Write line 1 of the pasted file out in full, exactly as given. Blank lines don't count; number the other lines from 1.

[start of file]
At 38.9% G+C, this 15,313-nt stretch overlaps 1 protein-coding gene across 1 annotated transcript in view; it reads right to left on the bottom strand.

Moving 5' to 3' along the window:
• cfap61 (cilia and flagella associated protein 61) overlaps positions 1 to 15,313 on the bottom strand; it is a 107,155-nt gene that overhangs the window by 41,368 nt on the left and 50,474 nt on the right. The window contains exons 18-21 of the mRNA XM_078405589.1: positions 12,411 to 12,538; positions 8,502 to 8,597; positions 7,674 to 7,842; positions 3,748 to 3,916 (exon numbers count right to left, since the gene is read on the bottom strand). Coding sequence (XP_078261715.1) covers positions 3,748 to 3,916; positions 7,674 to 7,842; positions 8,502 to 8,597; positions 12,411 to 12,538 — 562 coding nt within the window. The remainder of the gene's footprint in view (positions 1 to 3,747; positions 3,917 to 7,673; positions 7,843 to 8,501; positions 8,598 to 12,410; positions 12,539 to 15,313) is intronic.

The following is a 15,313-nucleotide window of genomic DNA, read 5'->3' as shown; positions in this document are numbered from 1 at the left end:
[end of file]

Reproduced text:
At 38.9% G+C, this 15,313-nt stretch overlaps 1 protein-coding gene across 1 annotated transcript in view; it reads right to left on the bottom strand.